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Is pro golf broken? Greg Norman has been saying so for years

Cliff Hawkins

Editor’s Note: This article originally appeared as a newsletter to Golf Digest+ subscribers. To subscribe to Golf Digest+ for exclusive content and more, click here.​​

The subject of this week’s Local Knowledge, Golf Digest’s narrative podcast, is a complicated figure in our game: Greg Norman. His golf accomplishments are beyond reproach—two major championships, more than six years as the world’s No. 1 player and a wide range of successful off-course business pursuits. Our episode, however, focuses not on Norman’s playing or marketing prowess but his three-decade battle with the PGA Tour. In October, Norman was named CEO of LIV Golf Investments, the Saudi-funded entity planning a new tour that would compete with the PGA Tour for top-level talent.

With Norman, it’s not the first time.

Back in 1994, with Norman near the end of his prime, the Aussie devised a plan with countryman Rupert Murdoch for an eight-event World Golf Tour featuring purses that dwarfed those on the PGA Tour and, crucially, offered a white whale for professional golfers: guaranteed money. Essentially, the World Tour sought to expose weaknesses in the PGA Tour model that some say still exist 28 years later. Namely, that the top players are not fairly compensated for the attention they bring to the game. There has always been a schism between the superstars and the rank-and-file on tour, and Norman believed the biggest names would gravitate toward the WGT and its stars-first business plan.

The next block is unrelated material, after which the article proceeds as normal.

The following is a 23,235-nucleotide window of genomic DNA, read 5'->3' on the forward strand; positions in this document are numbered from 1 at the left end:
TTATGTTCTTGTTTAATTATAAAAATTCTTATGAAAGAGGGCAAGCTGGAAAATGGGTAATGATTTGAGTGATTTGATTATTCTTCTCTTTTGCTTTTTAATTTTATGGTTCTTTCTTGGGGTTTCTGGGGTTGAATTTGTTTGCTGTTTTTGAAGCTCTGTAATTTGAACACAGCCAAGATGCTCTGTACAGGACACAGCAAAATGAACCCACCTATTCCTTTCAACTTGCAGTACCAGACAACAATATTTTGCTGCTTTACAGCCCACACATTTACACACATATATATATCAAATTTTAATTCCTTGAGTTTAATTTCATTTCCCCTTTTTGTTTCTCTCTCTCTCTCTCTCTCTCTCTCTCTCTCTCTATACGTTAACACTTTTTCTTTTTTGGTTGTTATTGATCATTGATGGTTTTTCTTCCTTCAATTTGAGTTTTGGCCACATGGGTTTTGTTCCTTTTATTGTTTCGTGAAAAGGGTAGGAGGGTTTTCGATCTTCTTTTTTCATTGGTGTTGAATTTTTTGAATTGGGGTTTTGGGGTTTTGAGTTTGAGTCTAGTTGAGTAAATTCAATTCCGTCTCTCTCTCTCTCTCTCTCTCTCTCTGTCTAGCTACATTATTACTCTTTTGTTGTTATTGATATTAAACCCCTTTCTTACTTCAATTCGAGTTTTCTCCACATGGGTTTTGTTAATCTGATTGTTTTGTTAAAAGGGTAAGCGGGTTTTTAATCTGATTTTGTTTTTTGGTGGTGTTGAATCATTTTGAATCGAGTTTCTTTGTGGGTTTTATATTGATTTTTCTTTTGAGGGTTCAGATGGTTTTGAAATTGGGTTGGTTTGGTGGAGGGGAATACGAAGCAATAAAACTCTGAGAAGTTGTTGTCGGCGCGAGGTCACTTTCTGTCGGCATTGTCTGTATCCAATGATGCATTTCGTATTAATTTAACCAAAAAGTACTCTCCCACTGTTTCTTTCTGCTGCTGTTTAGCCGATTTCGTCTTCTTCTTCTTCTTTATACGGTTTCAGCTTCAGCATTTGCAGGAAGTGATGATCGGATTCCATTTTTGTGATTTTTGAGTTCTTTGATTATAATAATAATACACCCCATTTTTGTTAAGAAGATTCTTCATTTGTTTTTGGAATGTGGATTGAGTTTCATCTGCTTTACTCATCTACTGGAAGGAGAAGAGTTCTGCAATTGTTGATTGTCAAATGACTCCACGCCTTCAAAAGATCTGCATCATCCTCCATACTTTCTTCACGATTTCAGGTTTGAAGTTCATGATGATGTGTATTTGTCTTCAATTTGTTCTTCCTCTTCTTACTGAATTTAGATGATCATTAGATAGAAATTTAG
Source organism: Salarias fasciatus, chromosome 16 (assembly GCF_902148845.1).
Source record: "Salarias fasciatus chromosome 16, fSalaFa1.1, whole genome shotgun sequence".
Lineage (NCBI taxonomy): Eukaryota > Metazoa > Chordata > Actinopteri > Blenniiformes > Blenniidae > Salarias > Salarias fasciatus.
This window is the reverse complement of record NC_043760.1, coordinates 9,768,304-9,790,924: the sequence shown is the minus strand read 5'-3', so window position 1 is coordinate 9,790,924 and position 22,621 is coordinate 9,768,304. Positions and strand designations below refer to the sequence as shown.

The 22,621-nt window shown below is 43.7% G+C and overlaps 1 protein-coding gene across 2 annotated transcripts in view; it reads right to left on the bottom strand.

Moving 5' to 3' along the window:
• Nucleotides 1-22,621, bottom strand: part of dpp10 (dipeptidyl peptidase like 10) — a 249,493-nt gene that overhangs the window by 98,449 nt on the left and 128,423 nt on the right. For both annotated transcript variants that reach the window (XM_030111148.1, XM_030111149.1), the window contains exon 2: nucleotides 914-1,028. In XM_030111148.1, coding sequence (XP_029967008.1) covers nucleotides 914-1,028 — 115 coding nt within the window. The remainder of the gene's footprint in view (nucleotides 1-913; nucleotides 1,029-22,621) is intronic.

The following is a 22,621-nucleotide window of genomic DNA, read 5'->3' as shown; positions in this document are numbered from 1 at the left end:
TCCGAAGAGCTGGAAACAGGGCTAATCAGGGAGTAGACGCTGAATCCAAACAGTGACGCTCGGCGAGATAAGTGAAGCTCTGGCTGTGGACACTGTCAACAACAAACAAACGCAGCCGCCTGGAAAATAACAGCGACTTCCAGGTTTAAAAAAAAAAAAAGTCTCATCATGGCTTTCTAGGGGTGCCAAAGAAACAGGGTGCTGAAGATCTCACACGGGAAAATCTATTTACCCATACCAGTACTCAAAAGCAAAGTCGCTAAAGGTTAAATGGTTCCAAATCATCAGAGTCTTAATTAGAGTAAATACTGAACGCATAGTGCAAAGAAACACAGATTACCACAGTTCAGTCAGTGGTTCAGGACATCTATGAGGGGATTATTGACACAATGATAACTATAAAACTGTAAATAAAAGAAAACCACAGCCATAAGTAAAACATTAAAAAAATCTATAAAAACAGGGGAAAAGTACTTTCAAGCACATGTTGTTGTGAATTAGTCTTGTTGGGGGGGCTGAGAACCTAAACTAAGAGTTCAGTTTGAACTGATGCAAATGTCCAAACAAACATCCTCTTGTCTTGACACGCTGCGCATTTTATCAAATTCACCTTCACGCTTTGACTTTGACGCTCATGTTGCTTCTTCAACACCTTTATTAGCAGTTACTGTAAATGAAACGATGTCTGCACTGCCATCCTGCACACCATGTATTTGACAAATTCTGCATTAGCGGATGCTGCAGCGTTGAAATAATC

It never happened. New commissioner Tim Finchem was successful portraying the World Tour as a rich-getting-richer proposal while the PGA Tour was a charity-first community. Arnold Palmer, still the dominant presence among his fellow players despite being 65 years old at the time, eviscerated the proposal in a players-only meeting. And, as Peter Jacobsen told me, that was that.

Ron Bull

“It was very simple,” Jacobsen says. “When Arnold said he didn’t want any part of it—we all said if it’s not good enough for Arnold, it’s not good enough for us. That was it. It was as simple as that.”Current PGA Tour commissioner Jay Monahan has played the role of Finchem, drawing a hard line against any competing tour and threatening players with suspension or expulsion from the PGA Tour should they jump ship. And a number of key players, including Rory McIlroy and Tiger Woods, have planted their flag in the PGA Tour’s camp, just as Palmer did in ’94. But LIV Golf investments has absorbed those body blows and continues its mission undeterred. At least for now.

What’s to say this time would be different? For one, our attitudes toward athletes, and their financial decisions, have shifted. Whereas they were once decried for chasing the dollar, athletes are now lauded for realizing their own value and maximizing their earnings potential.

The looming variable here is the source of the money Norman is offering Bryson and Phil and Co. The Saudi Arabian government has a long and ugly history of human rights abuses and punishing dissenters. Just last week, the Washington Post ran an article headlined “Take note of the PGA golfers who play in Saudi Arabia. They’re accepting blood money.” Norman would argue that no money is clean, and the players committed to play in the Saudi International next month sure didn’t have any issues with accepting their appearance-fee checks. The PGA Tour still has the clear upper hand here, with decades of history and tradition on its side as well as the backing of crucial players. On the new tour, players would likely lose their ability to choose their own schedule, a freedom tour players have long cherished. If we’re speaking honestly, then, there’s hardly any justification for leaving the tour other than the Almighty Dollar.